I'm paying child support for my dependent children, but they don't live with me. Can I claim them as dependents?

There is not a child support tax deduction available. Instead, the amount of child support you provide usually doesn't matter. To qualify as a dependent, the child must not provide more than half of his or her own support for the year.

The child must live with you more than half of the year. So, the child of divorced or separated parents is usually the qualifying child of the parent the child lived with the longest. This is the custodial parent according to the tax law.

However, the child can be the qualifying child of the noncustodial parent if all of these are true:

  • One or both parents provided more than half of the child's total support for the year.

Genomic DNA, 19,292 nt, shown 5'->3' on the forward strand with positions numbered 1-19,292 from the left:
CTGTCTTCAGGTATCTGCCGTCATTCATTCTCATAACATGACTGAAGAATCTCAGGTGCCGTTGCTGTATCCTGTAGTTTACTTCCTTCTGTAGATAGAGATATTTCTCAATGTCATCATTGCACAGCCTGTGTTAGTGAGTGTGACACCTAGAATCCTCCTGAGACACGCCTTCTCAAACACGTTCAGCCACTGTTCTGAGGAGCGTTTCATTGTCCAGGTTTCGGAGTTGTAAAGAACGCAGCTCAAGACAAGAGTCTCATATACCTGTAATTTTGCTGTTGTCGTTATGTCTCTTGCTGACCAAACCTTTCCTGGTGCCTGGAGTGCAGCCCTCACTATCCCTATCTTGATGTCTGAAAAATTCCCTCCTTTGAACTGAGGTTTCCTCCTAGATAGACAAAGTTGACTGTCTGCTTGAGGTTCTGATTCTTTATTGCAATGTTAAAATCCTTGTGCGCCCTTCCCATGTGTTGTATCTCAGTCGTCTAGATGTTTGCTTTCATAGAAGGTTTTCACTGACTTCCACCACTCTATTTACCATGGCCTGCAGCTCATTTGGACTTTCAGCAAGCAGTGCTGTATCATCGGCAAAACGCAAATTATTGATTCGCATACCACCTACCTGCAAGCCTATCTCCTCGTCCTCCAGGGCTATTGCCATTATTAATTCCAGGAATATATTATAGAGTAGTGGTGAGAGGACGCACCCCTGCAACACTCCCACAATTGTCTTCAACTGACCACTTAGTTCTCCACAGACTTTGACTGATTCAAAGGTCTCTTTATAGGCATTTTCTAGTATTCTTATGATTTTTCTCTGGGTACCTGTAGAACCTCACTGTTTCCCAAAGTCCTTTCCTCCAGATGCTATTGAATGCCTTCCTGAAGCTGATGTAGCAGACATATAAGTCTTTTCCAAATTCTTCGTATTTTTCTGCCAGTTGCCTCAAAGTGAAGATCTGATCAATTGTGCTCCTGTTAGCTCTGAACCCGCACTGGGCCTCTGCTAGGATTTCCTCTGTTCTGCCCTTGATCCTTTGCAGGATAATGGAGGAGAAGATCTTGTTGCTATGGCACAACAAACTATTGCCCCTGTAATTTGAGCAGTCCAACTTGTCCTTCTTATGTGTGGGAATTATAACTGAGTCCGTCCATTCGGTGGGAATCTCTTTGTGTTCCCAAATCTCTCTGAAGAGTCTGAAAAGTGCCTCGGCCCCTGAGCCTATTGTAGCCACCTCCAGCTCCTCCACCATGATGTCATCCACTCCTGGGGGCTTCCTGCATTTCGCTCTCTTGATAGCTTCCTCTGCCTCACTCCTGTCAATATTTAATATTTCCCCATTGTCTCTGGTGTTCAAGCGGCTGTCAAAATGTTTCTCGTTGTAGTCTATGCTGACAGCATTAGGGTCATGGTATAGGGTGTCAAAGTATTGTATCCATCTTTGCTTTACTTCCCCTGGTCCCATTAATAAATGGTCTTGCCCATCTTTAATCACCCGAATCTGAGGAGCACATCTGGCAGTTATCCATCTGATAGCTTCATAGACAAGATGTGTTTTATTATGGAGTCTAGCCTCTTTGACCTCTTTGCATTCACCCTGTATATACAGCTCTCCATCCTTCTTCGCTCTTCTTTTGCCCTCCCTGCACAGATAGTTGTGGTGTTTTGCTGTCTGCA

• One or both parents have custody of the child for more than half of the year.
  • The parents are divorced, legally separated, or lived apart at all times during the last six months of the year.

In the above situation, the noncustodial parent can take the dependency exemption if one of these is true:

  • The custodial parent gives up the exemption by signing a Form 8332: Release / Revocation of Release of Claim to Exemption for Child by Custodial Parent. The noncustodial parent must attach the Form 8332 to the return.
  • The noncustodial parent attaches an agreement that took effect from 1985-2008. The agreement must say:
    • That the noncustodial parent can claim the child without regard to any condition, like payment of support
    • Which years the noncustodial parent can claim the child
    • That the custodial parent won't claim the child for those years

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Calculators

So how much will you get (or owe) this year? That’s the million-dollar question. We happen to have three very useful calculators to help you estimate your refund or balance due.

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